Andreas Herberg-Rothe, Clausewitz's Puzzle: The Political Theory of War

“Sun Tzu’s The Art of War, as well as the theoreticians of SIW and fourth generation warfare, lack the political dimension with respect to the situation after the war. They concentrate too much on purely military success, and undervalue the process of transforming military success into true victory. The three core elements of Sun Tzu’s strategy could not easily be applied in our times: a general attitude to deception of the enemy runs the risk of deceiving one’s own population, which would be problematic for any democracy. An indirect strategy in general would weaken deterrence against an adversary who could act quickly and with determination. Concentration on influencing the will and mind of the enemy may merely enable him to avoid fighting at a disadvantageous time and place and make it possible for him to choose a better opportunity as long as he is in possession of the necessary means—weapons and armed forces.”
Andreas Herberg-Rothe, Clausewitz's Puzzle: The Political Theory of War

“One might win battles and even campaigns with Sun Tzu, but it is difficult to win a war by following his principles. The reason for this is that Sun Tzu was never interested in shaping the political conditions, because he lived in an era of seemingly never-ending civil wars. The only imperative for him was to survive while paying the lowest possible price and avoiding fighting, because even a successful battle against one foe might leave one weaker when the moment came to fight the next one. Mark McNeilly emphasizes the advantages of following a strategy based on Sun Tzu’s principles for modern warfare. As always in history, if one wishes to highlight the differences to Clausewitz, the similarities between the two approaches are neglected. For example, the approach in Sun Tzu’s chapter about ‘Moving Swiftly to Overcome Resistance’ would be quite similar to one endorsed by Clausewitz and was practised by Napoleon.”
Andreas Herberg-Rothe, Clausewitz's Puzzle: The Political Theory of War

Allison Pataki
“Winning is all for nothing if one does not take advantage of success.”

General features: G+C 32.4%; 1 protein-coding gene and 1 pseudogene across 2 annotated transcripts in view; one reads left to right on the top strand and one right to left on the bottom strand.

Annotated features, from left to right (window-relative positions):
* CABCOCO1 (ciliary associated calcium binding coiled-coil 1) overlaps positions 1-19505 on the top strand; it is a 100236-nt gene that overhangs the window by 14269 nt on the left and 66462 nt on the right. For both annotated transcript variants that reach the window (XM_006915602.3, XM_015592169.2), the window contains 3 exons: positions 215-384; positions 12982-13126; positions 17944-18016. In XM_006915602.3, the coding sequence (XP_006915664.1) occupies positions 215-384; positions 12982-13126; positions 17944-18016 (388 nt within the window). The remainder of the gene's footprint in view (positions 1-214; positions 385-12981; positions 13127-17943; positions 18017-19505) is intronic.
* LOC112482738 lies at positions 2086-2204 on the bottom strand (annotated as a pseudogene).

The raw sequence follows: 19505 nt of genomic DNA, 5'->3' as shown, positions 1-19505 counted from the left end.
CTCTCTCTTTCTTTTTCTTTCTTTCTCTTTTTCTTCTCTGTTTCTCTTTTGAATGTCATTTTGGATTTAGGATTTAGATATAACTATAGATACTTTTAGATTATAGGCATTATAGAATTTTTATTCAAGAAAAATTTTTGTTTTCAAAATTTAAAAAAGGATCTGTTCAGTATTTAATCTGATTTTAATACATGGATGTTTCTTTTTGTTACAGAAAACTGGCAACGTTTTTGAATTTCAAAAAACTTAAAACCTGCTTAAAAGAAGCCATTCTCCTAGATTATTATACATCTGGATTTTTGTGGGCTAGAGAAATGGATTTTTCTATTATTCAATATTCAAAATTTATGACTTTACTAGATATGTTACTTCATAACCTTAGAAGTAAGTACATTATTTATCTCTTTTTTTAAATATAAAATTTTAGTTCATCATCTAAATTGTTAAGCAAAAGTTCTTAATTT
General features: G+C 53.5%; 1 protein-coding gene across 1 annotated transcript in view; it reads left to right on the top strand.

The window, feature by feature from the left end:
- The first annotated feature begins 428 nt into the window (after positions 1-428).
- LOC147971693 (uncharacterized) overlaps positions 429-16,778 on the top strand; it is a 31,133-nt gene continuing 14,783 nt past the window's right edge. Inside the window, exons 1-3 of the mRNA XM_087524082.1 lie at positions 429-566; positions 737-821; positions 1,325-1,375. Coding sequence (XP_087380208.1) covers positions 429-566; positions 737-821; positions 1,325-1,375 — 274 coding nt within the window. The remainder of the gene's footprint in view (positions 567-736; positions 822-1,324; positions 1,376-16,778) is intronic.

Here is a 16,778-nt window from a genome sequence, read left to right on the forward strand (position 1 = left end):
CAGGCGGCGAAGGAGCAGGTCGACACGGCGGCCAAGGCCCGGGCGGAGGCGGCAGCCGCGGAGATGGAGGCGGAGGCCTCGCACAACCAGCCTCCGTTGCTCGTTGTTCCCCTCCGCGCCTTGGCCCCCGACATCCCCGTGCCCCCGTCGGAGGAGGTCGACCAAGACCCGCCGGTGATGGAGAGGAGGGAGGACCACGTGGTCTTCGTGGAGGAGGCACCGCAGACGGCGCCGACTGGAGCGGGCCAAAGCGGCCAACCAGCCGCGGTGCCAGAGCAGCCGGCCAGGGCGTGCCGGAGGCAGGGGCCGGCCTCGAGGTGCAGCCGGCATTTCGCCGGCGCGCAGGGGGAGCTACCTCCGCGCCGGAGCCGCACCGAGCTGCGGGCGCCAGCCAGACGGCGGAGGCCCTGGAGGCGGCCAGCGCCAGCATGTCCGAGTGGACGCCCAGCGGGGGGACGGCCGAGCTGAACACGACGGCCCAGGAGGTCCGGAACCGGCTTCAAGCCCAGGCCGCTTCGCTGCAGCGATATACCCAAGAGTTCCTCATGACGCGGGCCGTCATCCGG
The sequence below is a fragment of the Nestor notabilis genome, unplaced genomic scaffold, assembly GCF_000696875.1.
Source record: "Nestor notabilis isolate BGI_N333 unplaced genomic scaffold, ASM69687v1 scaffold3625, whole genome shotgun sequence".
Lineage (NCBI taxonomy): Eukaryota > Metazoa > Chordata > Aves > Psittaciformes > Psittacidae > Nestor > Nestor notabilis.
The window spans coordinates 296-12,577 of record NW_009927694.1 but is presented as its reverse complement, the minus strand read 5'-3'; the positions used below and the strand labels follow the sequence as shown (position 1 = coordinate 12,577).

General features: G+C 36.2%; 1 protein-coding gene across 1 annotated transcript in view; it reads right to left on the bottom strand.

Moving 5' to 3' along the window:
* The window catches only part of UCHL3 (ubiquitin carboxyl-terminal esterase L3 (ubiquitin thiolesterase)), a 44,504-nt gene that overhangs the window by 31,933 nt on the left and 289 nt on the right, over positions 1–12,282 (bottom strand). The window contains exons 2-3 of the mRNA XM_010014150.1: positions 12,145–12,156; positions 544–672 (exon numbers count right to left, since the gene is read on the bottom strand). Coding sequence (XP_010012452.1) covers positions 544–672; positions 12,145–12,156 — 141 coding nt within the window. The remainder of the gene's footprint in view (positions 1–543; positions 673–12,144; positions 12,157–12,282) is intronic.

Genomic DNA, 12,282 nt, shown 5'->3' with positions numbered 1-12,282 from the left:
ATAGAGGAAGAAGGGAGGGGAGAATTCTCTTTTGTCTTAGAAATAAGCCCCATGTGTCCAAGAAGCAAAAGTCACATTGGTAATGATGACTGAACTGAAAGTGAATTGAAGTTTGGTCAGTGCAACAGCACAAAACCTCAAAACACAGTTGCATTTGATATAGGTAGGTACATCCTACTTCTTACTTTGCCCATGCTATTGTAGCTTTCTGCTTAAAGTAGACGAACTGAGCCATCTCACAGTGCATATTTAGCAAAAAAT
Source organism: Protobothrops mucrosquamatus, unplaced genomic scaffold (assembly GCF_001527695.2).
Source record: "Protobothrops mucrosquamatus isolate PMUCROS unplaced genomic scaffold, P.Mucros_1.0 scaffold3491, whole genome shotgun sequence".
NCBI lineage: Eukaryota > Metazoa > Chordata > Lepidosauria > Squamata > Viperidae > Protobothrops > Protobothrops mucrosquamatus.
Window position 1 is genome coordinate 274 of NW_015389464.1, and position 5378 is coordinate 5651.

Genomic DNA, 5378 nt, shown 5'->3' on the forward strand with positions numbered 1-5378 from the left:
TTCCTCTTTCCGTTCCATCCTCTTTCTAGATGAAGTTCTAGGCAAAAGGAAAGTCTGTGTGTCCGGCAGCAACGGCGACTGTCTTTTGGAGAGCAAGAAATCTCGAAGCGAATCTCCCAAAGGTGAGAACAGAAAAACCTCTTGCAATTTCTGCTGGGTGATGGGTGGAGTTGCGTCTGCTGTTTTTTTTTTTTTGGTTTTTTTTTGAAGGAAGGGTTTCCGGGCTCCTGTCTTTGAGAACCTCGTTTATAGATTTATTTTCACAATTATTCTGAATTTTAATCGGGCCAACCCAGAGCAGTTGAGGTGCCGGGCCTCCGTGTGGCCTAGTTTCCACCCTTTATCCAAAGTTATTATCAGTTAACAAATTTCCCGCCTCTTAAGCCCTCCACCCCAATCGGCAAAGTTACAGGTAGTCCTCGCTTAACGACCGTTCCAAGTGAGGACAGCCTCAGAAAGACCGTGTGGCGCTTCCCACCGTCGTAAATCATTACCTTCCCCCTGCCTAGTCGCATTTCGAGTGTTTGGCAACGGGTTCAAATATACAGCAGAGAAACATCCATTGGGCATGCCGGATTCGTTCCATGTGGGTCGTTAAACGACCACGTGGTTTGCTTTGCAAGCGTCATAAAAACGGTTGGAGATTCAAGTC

Allison Pataki, The Queen's Fortune

Allison Pataki
“Ambition is never content, even at the summit of greatness.”
Allison Pataki, The Queen's Fortune

Napoléon Bonaparte
“The men who have changed the world never succeeded by winning over the powerful, but always by stirring the masses. The first method is a resort to intrigue and only brings limited result. The latter is the course of genius and changes the face of the world.”
Napoléon Bonaparte

Napoléon Bonaparte
“In religion I do not see the mystery of the Incarnation, but the mystery of the social order. It associates with Heaven an idea of equality that keeps rich men from being massacred by the poor…Society is impossible without inequality, inequality intolerable without a code of morality, and a code of morality unacceptable without religion.”
Napoléon Bonaparte

“When an apple has ripened and falls, why does it fall? Because of its attraction to the earth, because its stalk withers, because it is dried by the sun, because it grows heavier, because the wind shakes it or because the boy standing below wants to eat it? Nothing is the cause All this is only the coincidence of conditions in which all vital organic and elemental events occur. And the Botanist who finds that the Apple Falls because the cellular tissue decays and so forth, is equally right with the Child Who stands under the tree and says the Apple fell because he wanted to eat it and prayed for it. Equally right or wrong is he who says that Napoleon went to Moscow because he wanted to, and perished because Alexander desired his destruction, and he who says that and undermined hill weighing a million tons fell because the last navvy struck it for the last time with his mattock. In historic events the so-called great men are labels giving names to events, and like labels they have but the smallest connection with the event itself”
Tolstoi Lev Nikolaevich